By and large, I think I’ve pulled over most of the older posts I wanted to highlight in the new space, so the archive weekend posts will likely be limited to the Spotlight reprints as I end each chapter. Which, as it turns out, I just did.
This chapter: gazelle vampirism, super-powered prison fashion, shadowy conspiracy chambers, and the only event that leaves every single version of Crowd speechless. Plus, pray for us all, because Stallion’s about to be the reasonable, level-headed one. This can’t bode well.
Chapter 6: Special Persecutor
“He’s not dead,” Roc said quietly.
“Still. And: no shit,” Stallion returned for the bajillionth time. He’d tracked Roc down to the observation room for The Stone. Which wasn’t moving, and hadn’t moved in the two days since they got back from leaving a crater in Canada. Which meant Voice was still alive. Somewhere.
“So then where is he?” Bruise asked. Stallion had dragged the cutter along, hoping he could get the Stone Cold Bitch to, you know, move or something.
“We still haven’t heard from Covert?” Roc asked, finally taking her eyes from the not-moving glitter rock on the other side of the unbreakable glass.
“Not since the tool ditched us just after the border,” Stallion said. “Girl, seriously, you aren’t doing Volume Knob any good just standing here. Unless you’re waiting for him to die?”
Here was where he normally would have been dodging giant concrete hands or something, but even Stallion’s normal button-pushing barely got a rise out of the girl.
“Covert has intelligence resources we don’t,” she said, turning back to look at The Stone.
“And we have still being big deals instead of has-beens,” Stallion countered.
“Stallion has a point,” Bruise said. Stallion locked eyes with Roc in a bit of shared shock, then they both looked to the guy with green hair (this week).
Bruise fell back a bit, but explained: “Covert brought us on that mission in the first place because we’re big, loud, and have a massive PR machine. If things went south, we’re the bright shiny thing to point to, and it wouldn’t be the worst thing Trent’s had to spin.
“We don’t have a military industrial complex and world-spanning intelligence agency to use, but we do have fame. I know you don’t always like it, Teresa, but sometimes that opens a whole other set of doors, you know?”
“See? Listen to Chewy,” Stallion said with his extra-wide grin.
Roc bit her lip a moment, checking out the still-not-moving Stone.
“I don’t even know where to start,” she whispered.
“Girl, even I know where to start,” Stallion said.
“You do?” Roc and Bruise asked at the same time. Stallion chuffed air and crossed his arms.
“Seriously? You guys suck,” he said. “The psycho from TV. Duh. He hacked this place that went ker-blooey, right? He’s gotta know who they are and where else they are. We show up, flash the smiles and the awesome, and grill the hell out of code-loser until he gives it up.”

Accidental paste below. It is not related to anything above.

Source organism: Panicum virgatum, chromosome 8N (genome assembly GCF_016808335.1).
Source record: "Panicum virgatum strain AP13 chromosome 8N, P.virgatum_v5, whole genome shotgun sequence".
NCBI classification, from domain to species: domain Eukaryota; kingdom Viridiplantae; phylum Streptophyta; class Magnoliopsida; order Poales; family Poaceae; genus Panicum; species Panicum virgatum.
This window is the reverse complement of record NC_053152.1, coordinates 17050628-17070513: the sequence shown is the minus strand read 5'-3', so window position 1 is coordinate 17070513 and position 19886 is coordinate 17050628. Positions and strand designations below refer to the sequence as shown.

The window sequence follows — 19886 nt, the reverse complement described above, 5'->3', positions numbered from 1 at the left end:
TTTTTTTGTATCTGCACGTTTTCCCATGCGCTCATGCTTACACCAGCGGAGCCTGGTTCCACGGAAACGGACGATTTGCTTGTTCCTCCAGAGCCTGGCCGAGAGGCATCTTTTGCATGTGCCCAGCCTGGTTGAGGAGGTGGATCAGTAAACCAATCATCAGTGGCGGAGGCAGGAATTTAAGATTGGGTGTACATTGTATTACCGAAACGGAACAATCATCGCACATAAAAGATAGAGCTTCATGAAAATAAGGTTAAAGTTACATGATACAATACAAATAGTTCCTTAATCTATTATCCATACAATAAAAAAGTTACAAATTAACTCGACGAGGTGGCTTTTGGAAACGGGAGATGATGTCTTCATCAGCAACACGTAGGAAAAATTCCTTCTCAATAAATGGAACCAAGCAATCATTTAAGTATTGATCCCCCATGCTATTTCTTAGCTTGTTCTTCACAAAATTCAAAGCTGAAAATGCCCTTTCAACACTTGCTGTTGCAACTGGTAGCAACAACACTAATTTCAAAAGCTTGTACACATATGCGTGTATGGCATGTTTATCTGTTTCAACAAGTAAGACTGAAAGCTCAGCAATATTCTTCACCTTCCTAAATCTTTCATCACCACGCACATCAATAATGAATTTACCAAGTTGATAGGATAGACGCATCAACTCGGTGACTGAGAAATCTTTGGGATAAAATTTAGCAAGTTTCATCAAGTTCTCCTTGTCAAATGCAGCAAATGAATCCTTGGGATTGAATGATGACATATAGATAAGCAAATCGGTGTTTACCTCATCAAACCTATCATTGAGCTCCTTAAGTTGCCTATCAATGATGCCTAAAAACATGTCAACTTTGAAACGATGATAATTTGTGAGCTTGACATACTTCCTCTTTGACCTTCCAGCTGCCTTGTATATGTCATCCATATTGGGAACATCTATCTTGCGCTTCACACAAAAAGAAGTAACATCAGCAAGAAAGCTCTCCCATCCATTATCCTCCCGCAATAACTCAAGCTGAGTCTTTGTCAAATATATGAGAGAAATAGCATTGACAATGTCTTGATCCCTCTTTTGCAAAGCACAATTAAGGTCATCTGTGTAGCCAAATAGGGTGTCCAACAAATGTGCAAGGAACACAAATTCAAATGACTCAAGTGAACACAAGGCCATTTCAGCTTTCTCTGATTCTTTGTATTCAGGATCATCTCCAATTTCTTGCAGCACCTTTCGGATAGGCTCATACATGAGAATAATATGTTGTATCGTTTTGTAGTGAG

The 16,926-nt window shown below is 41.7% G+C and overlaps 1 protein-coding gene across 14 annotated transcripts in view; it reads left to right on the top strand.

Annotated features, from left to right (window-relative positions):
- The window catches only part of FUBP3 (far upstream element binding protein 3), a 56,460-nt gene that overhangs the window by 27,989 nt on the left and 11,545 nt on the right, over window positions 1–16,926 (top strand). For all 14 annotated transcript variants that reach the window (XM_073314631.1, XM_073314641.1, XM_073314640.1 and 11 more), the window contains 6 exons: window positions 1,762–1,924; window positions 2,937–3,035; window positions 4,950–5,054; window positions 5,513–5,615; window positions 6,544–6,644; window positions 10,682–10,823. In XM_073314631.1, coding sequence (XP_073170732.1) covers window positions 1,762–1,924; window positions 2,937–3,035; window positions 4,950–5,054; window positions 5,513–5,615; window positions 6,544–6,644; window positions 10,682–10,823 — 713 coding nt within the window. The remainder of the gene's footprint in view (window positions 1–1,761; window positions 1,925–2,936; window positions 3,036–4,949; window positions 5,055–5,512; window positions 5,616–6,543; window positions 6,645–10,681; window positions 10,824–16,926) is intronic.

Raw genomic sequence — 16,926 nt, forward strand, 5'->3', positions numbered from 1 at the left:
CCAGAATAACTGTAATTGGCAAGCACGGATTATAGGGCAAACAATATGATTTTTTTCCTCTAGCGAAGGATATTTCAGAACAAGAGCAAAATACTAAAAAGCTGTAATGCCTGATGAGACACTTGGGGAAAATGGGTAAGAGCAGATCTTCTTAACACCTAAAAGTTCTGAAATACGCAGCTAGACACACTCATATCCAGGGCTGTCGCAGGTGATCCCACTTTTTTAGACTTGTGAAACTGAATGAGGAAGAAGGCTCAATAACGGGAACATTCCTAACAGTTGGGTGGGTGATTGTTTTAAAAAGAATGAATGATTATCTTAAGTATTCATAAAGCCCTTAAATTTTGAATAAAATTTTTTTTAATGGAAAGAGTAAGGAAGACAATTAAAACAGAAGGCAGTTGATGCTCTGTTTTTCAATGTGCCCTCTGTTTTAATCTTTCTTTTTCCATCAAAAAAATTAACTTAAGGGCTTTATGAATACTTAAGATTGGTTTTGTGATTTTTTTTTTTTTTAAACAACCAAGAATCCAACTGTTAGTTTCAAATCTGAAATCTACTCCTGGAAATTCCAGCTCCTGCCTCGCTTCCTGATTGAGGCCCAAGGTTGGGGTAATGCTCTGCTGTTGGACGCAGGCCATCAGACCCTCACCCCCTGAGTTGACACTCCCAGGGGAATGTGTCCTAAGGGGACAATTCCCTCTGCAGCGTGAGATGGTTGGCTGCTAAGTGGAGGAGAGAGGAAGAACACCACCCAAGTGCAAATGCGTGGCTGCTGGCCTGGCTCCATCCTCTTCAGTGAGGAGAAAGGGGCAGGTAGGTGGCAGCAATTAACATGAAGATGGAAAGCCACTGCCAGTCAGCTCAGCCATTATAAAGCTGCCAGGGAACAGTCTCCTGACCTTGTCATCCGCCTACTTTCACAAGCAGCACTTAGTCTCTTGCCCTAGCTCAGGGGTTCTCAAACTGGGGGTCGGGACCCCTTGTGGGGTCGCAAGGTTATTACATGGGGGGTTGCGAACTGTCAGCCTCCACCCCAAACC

“The authorities aren’t just going to let us waltz in and–” Roc started.
“Since when?” Stallion returned. “The love us. You probably won’t even have to flirt with any boy cops to get in.”
He dodged the concrete bludgeon by several inches. There was his girl.
“I told you, I’m not–”
“We gonna dance with each other, or with the psycho?” Stallion asked. Roc fumed a moment, then nodded.
“I’m in. Let’s go.” She was out the door before she’d even finished talking. Stallion heard the security checkpoint beeping even as Bruise and he scrambled to catch up. Just as they’d passed out of the tech maze that protected The Stone, Bruise’s phone rang. Stallion could smell the nerves and hormones surging as goth-boy checked the screen.
“I … I have to take this,” he said. Stallion rolled his eyes.
“Girlie’s already in high gear, so I’m not waiting for you to deal with your rent boy or whatever,” Stallion said, running for the open front door.
“Tell Schizo where we went if her dupe-stapo let you talk to her,” he yelled back just before leaping skyward to try to catch up.
“I haven’t been avoiding you,” Max spat out as he answered the phone and Stallion leapt out of sight.
“This is good news,” Devin said, laughing on the other end of the line.
“We were just–”
“Off looking for mountain gazelles so you could drink their blood?”
“Oh, for the love of … Trent is such a huge, huge, di–”
Max’s diatribe died, overshadowed by Devin’s uncontrolled laughter. He’d have to wait to denounce Trent’s cover story for hiding Spotlight’s recent foray north of the border.
“Max, seriously,” Devin said once he’d recovered. “I’m sure Spotties the world over are super excited at the idea that Gothy Pain Guy took the team to a remote mountain village to play animal vampire. But I was there when they served you kitfo at the Ethiopian place, remember?”
Max groaned, his stomach churning at the memory. He crossed to one of the couches in the common room and fell onto the overstuffed cushions.
“It hasn’t been that long since our first date, has it?” Devin added into the silence that followed.
“No, I just … yeah. I hope the stains came out of their rug.”
Devin laughed again. It was a giddy sound, pitched higher than he would have expected, its rhythm uneven. Max didn’t realize until that moment, as the sound seemed to break it all up, how much tension he’d been carrying.